Holiday tipping can be confusing. The latest Money Matters Report looks at who should be on your list and how much you might want to give them. Tara Lynn Wagner filed the following report.

When it comes to holiday gift giving, here's a tip: If you can afford it, show your appreciation to anyone who provides a service.

"This is the time of year when we can really say thank you, and we do that in the form of gratuity," says Lena Koropey, founder of Gramercy Protocol.

How much can be confusing. Let's start with the people who work in your building. The superintendent might get anywhere from $100 to $250. The doormen, $50 to 100 each.

"A lot of it depends on our personal budget. It depends on the environment locally, the building type," Koropey say.s

Patricia Napier Fitzpatrick of The Etiquette School of New York says it also depends on how much you rely on them.

"So if you have your office at home and you're getting deliveries all day and your doormen are there to accept them, I would think you would give them a little more," Fitzpatrick says.

Speaking of deliveries, you can give your mail carrier a gift worth up to $20, but federal employees are not allowed to accept cash tips or gift cards.

Next, there are the people who work in your home, like a housekeeper or nanny. Their tip should based on their salary.

"A full-time housekeeper, full-time nanny could get anywhere from a week to a month's extra salary as part of their holiday gift. Babysitters who don't come all the time, maybe they just come occasionally, you just give them an extra one night's pay," Fitzpatrick says.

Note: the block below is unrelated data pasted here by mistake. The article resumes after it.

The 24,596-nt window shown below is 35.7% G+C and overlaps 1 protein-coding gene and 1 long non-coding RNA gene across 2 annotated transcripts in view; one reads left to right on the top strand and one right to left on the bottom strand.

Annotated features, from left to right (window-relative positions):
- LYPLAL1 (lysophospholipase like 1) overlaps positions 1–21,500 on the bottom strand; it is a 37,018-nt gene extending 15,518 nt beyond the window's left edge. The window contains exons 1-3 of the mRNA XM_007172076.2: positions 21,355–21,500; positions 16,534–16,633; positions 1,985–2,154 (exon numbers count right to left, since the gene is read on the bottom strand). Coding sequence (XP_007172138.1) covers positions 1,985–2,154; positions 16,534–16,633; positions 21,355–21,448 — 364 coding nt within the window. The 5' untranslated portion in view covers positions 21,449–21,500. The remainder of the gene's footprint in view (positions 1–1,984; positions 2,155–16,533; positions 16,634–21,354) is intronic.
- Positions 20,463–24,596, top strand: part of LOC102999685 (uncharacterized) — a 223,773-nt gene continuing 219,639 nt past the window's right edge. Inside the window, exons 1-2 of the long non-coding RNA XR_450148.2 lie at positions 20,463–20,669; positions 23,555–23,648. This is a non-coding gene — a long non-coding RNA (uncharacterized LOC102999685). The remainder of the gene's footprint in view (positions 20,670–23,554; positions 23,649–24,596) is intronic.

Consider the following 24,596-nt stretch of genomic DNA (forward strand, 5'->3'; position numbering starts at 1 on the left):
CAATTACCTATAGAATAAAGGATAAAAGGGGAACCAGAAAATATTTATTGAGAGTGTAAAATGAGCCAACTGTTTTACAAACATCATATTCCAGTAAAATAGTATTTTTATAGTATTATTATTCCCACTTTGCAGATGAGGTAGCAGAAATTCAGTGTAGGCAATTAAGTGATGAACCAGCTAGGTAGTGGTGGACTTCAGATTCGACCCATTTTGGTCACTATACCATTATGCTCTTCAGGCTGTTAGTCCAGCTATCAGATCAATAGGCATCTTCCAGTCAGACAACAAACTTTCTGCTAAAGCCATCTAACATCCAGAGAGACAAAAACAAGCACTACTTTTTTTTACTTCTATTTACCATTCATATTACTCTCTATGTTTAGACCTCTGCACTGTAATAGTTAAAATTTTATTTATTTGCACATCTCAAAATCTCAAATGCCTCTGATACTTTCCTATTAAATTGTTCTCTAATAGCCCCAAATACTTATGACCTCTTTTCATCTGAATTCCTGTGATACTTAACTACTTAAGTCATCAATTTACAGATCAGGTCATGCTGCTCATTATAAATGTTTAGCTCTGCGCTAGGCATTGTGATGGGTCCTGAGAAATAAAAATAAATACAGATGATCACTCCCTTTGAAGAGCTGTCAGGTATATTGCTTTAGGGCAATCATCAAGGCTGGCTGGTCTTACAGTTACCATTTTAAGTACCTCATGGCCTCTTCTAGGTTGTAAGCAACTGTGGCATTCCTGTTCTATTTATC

Koropey says that same principal applies to people you see regularly, like your hairstylist or personal trainer.

"The tip is the cost of one service or one session," Koropey says. "So we know when we go to our hairstylist that typically we pay, let's say it's $80 for the service, we know that during the holiday, we'll add an extra $80 in a card."

How you present this gift is important, too. It should be delivered in person in an envelope with a handwritten note.

"A lot of it has to do with the personal touch," Koropey says. "It's a way of saying thank you from the heart."

Fitzpatrick also makes a point to use new, crisp bills. As for when to make the gift-giving rounds, she says there's no time like the present.

"The service providers are going to use this money to buy gifts for their families," Fitzpatrick says. "So don't wait for the day before Christmas."